Twitter is suffering from declining morale, staff layoffs and an uphill battle to keep its $4.5 billion-a-year advertising business afloat as its management grapples with the fallout of the intermittent lawsuit of Elon Musk against the social media company.
Company insiders, former staff and advertising industry executives told the Financial Times that Chief Executive Parag Agrawal was leading an increasingly strenuous effort to keep the company running smoothly in the amid a legal battle to stop Musk from walking away from a $44 billion deal to acquire Twitter.
Agrawal has sought to spend more time with advertisers in recent months to address their growing concerns, according to several people familiar with his thinking.
The effort comes as the San Francisco-based group blamed “uncertainty” over the Tesla chief’s takeover and a slump in digital ad spending among the reasons for lower second-quarter revenue.
Tensions between Twitter staff and management have grown since Musk’s initial takeover bid in April. The company laid off about 30% of its talent acquisition team in early July. This follows its decision in May to implement a hiring freeze and cost-cutting measures. On Tuesday, Twitter said it had “significantly slowed hiring” in the second quarter and seen “our attrition rate increase.”
“Everyone has given up leadership,” said a senior Twitter employee, speaking on condition of anonymity. “It seems the Twitter version is ‘This man is awful [but] he should run the business”. Either way, it looks like the loser gets Twitter.
The disruption hurts Twitter’s main source of revenue: its advertising business.
Some ad executives are warning that the appetite for allocating digital ad spend to the social media company will dwindle, fearing a messy legal battle against Musk could distract management, hamper the development of products – and only dwindles its ranks further as key employees leave.
Twitter “appears a bit rudderless,” said a former Twitter executive. “It’s hard not to be a little compassionate, because nothing is chosen by anyone, forced to do what they didn’t want to do on the whim of a rich man.”
The company’s costs rose 31% to $1.52 billion in the three months to the end of June. During that time, more than $33 million was spent on Musk acquisition-related issues, while severance costs were around $19 million.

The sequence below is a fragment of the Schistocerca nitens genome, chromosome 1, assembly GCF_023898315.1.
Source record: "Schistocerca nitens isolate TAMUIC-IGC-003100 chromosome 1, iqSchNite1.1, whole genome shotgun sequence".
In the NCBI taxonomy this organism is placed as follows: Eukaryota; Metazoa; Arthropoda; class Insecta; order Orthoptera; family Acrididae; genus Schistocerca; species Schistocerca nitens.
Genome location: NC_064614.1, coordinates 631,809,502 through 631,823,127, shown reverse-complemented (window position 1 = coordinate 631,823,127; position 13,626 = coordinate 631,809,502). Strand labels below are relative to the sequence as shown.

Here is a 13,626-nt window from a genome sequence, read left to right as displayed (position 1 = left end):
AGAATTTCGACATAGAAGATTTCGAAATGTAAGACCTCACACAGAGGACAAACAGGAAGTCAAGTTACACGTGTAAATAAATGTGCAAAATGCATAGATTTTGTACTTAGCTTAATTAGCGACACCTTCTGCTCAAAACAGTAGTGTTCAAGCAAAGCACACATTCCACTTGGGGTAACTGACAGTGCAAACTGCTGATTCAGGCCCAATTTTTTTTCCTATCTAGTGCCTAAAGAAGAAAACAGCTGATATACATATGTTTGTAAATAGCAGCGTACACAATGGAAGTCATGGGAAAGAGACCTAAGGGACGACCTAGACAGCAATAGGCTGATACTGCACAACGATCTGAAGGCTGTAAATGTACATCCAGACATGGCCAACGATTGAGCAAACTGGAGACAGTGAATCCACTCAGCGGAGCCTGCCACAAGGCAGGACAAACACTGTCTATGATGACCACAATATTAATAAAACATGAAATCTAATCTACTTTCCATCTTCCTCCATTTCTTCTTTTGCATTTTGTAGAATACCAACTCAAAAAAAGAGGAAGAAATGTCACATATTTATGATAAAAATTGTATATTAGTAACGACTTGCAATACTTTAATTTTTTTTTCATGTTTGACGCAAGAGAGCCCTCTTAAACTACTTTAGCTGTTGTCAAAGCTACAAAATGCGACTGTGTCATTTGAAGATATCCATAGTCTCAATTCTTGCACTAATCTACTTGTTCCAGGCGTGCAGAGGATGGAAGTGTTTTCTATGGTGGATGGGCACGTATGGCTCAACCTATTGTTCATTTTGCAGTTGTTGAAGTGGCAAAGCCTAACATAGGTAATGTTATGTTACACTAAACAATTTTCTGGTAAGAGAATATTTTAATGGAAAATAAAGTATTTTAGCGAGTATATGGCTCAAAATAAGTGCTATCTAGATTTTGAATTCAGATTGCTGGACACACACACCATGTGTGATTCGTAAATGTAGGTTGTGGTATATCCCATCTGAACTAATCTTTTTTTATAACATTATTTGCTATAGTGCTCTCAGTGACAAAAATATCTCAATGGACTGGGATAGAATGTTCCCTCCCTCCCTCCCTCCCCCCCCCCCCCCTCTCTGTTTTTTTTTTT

“Twitter is hurting,” said Ed East, chief executive of creative agency Billion Dollar Boy, which advertises brands on social media. “The ongoing Elon Musk saga has created a lot of uncertainty on the platform.”
East added that his company estimated a 14% drop in overall creator ad volume on Twitter since May 13 – the day Musk announced he was suspending the deal.
Another ad agency executive said he had already noticed talent leaving Twitter’s ad sales team in particular, though several others noted that all of his top ad managers were still with the company.
Regardless of the Musk effect on Twitter, advertisers are tightening their belts amid a steeper slowdown in digital advertising. Inflation and supply chain issues are hurting businesses as consumers emerge from pandemic shutdowns, spend less time online and become more mindful of discretionary spending.
Analysts said Twitter’s reputation for having a slow pace of product innovation and a thinner ad offering compared to rivals such as Instagram leaves it more dangerously exposed.
“It still underperforms its peers in terms of revenue and users,” said Jasmine Enberg, senior social media analyst at Insider Intelligence. “If he hadn’t been so distracted by the Musk saga, he probably could have addressed those concerns.”
Rivals such as Facebook, TikTok and Google “will take [market] share of Twitter in the next few months,” predicted an executive from an ad agency. “There will be no new advertising products, people will leave. Others will start stealing stuff.
They added: “This is a sad indictment of the board and management. They had a good offer – [but] management and the board presented no contrary view in Elon’s absence. They didn’t have a plan B. Personally, I wonder if Twitter will survive all of this.
Twitter said the company is focused on “delivering priority solutions in areas such as performance marketing, measurement, buying, branding, and more.” and remained committed to “brand safety” – ensuring that ads weren’t run alongside toxic content.
Inside Twitter, where office walls are decorated with neon signs of inspirational phrases such as #lovewhereyouwork, many staff said they were puzzled by the company’s legal approach – which, if successful, would mean it would ultimately belong to someone who doesn’t seem to want it.
For those who remain on Twitter, the decline in the group’s share price since Musk began attacking it may provide less incentive to stay, given that shares are at the heart of employee compensation.
Twitter said: “Our attrition is slightly above best practice in normal macro times, but remains in line with current industry trends.”
An employee added that some staff were increasingly afraid to speak up on public channels such as Slack’s internal message board, as it had been actively discouraged by management – moving instead to discuss the Musk saga in private messages on apps such as Signal.
“We get asked about our year-end goals when we have no idea what state the business will be in. It’s laughable,” the person said. “There has been a failure to truly recognize and resolve the crisis we find ourselves in.”
Additional reporting by Patricia Nilsson in London